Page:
In the form of the invention as shown, the heated boiler tubes are constituted as parts of a closed heat transfer system including a continuous boiler pipe, a heat exchange fluid within the boiler pipe, means outside of the snow reduction chamber for heating the boiler pipe, and means for circulating the heat exchange fluid within the pipe.

In the form of the invention as shown, the first field of heated tubes lies in a generally horizontal plane and a second field of heated tubes lies in generally parallel relation to the first field of tubes, is spaced from it, and is in position to intercept and melt snow and ice passing between the tubes of the first field and coming into contact with the tubes of the second field.

Means is also provided within the snow reduction chamber for heating the interior of the chamber and the atmosphere within the chamber at least as a warm-up before introducing snow into the chamber.


FIG. 1 is a side elevational view of a motorized vehicle carrying a powered snowblower and supporting a truck box including a snow reduction chamber embodying features of the present invention;

FIG. 2 is an enlarged vertical sectional view taken on the line 2--2 in FIG. 1 with parts omitted for clarity of illustration;

FIG. 3 is an enlarged horizontal sectional view taken on the line 3--3 in FIG. 1; and

FIG. 4 is a vertical sectional view taken on the line 4--4 in FIG. 3.


A snow removal apparatus 10 includes a motorized vehicle or truck 12 having a forwardly facing cab 14 and a truck box or body 16. A snow gathering device such as a snowblower 18 is supported on the front end of the truck in any usual or preferred manner. Many different snowblowers may be used effectively, but a series 8428 HYDRO KING snowblower by Erskine Manufacturing Company, Inc. which is hydraulically powered will be satisfactory.

As best seen in FIG. 3, the truck box 16 includes an equipment compartment 20 at its forward portion, and a snow reduction chamber 22 filling the remainder of the box.

The equipment compartment is divided into an engine room 24 and a boiler room 26. The engine room houses an auxiliary engine 28 driving a hydraulic pump 29 and a generator 30. The pump 29 powers the snowblower 18.

The boiler room houses a combustion fired boiler 32 which provides the heat for reducing the frozen water (snow and ice) to liquid water. Any one of a number of different boilers could be used effectively, but a Crown/Freeport Series Cast Iron, Oil-Fired, Hydronic, Hot Water Boiler, Model CT-8 has been found satisfactory. The boiler motor will be powered by generator 30.

A gasoline tank 34 is supported adjacent a main chassis I-beam on the right side of the truck, and an oil tank 36 is similarly supported on the left side of the truck and is for supplying fuel to the boiler 32.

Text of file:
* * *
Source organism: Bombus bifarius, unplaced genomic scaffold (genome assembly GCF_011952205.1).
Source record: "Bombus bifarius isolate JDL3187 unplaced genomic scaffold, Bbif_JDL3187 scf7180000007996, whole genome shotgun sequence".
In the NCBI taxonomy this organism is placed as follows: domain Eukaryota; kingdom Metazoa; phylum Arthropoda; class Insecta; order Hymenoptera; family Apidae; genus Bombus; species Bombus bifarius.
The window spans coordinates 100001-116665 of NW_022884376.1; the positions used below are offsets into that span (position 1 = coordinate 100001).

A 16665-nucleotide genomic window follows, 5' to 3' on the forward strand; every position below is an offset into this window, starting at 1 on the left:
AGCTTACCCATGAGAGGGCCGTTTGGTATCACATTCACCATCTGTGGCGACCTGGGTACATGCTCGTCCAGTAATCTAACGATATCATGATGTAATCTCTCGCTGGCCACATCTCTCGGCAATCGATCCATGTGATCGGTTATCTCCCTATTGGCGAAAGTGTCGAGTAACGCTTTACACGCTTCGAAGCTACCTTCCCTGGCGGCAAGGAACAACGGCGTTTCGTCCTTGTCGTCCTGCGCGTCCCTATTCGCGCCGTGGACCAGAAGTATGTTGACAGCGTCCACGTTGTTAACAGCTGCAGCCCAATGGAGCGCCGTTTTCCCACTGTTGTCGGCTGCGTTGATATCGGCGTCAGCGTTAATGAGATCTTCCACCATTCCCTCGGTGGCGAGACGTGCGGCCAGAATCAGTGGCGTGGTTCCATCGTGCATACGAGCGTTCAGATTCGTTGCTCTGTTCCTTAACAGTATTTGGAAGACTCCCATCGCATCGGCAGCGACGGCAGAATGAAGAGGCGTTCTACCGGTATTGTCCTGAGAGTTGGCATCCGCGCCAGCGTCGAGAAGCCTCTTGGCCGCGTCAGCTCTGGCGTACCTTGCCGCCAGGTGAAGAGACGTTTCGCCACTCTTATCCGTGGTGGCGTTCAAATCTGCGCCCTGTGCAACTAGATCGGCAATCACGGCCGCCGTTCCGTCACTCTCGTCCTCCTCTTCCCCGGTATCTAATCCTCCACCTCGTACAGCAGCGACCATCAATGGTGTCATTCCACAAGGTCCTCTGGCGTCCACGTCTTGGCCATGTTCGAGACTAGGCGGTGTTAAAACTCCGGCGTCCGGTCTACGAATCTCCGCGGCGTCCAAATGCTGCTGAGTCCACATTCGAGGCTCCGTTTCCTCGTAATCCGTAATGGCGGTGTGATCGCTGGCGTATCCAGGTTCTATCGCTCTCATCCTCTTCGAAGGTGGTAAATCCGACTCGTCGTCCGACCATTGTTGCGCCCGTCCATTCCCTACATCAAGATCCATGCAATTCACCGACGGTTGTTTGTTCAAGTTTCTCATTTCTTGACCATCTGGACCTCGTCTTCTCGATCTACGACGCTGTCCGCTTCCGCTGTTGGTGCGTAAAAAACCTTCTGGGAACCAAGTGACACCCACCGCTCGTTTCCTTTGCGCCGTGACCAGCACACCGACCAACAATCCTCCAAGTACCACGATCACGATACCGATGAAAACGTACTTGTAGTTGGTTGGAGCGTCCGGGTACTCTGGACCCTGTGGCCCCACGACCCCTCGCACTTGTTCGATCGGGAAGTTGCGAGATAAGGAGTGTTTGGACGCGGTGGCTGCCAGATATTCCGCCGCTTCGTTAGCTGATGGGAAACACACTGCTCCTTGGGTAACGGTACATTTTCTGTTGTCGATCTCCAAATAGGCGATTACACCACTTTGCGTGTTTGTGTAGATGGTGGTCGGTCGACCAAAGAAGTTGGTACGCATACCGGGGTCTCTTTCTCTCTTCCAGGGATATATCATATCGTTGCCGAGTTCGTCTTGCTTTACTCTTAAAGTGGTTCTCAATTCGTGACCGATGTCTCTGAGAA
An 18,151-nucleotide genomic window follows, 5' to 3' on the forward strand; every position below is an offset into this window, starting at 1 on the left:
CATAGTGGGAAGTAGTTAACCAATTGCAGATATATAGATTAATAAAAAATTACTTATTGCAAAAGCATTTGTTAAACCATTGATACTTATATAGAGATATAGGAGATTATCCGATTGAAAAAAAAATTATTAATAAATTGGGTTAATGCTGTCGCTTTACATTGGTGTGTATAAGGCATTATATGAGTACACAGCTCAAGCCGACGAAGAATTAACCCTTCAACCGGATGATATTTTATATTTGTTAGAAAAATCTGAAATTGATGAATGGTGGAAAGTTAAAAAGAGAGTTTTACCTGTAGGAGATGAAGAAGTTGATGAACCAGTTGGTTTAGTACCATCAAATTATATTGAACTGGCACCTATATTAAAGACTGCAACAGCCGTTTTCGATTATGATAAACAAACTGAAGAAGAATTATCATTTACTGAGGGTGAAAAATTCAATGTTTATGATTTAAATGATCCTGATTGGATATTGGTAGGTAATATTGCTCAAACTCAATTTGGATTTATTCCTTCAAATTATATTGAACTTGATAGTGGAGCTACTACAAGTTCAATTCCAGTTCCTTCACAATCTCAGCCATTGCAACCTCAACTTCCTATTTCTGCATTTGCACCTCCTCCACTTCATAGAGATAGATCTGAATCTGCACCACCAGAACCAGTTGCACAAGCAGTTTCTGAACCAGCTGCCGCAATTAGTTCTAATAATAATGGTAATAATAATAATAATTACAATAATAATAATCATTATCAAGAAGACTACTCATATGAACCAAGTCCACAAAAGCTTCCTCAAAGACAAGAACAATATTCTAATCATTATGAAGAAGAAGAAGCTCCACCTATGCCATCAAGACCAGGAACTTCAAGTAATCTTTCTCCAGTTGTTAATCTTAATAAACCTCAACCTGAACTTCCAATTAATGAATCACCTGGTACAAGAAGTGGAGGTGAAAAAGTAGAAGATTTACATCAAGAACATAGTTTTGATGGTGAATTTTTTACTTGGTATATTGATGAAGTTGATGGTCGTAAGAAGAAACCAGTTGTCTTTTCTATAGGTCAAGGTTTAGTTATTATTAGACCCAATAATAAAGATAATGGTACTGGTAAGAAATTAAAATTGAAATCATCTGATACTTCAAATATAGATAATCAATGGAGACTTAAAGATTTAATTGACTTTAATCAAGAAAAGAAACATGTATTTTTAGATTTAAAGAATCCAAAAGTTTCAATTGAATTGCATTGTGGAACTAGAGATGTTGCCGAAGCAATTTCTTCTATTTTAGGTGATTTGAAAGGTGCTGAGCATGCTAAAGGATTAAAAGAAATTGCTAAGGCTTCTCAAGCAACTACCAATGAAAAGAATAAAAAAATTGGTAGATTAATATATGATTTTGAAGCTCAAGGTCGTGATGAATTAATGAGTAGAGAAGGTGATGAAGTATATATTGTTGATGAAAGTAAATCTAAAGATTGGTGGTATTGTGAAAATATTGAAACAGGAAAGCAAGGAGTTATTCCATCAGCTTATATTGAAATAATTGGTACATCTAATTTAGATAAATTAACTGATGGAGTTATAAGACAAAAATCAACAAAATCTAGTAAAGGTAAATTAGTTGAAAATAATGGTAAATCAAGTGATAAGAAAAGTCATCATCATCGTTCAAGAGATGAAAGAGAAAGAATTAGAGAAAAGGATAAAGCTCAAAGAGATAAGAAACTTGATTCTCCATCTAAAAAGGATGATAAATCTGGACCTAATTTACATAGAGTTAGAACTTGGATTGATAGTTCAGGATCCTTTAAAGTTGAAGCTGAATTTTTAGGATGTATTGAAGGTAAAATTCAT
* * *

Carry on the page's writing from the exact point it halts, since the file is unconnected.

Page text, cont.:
As clearly seen in FIGS. 3 and 4, the top and bottom walls and all four side walls of the snow reduction chamber 22 are insulated to minimize heat transfer. The top wall is provided with a vent 68. A lower portion of the snow reduction chamber 22 is designated the liquid water holding tank 38, and this tank includes a normally closed, openable discharge port 39 at the tank bottom. A central upper portion of the snow reduction chamber 22 is identified as a snow entry area or a snow delivery conduit discharge area 42. The snowblower 18 includes an outlet chute 44; and a snow delivery conduit 46 receives snow from the chute 44 and is open into the chamber 22 to deliver snow and ice to the snow entry area 42.

As seen in FIGS. 3 and 4, a plurality of mutually parallel, spaced-apart, heated metallic boiler tubes 48 are situated in position below the snow entry area of snow conduit delivery area 42 so that snow entering the chamber 22 from delivery conduit 46 will be intercepted by these tubes. The tubes are arranged in two fields, a first upper field 49 and a second lower field 50. Each field lies in substantially one plane, and each of the planes are mutually parallel with the other. As seen in FIG. 4, the plane substantially including the first upper field 49 and the plane substantially including the second lower field 50 are effectively horizontal planes as far as the melting action or reducing action of the snow into liquid water is concerned; but by supporting one end of each of the fields of the coil slightly lower than the other end of that field (in this case the rearward end is lower than the forward end), any materials such as rocks which are inadvertently delivered with the snow to the reduction compartment, and which are too big to pass between the tubes, will eventually move to the lower end of the field of tubes due to the vibrations of the entire snow removal apparatus in operation. There they can be removed through the instrumentality of upper and lower tube access doors 51 and 52, respectively.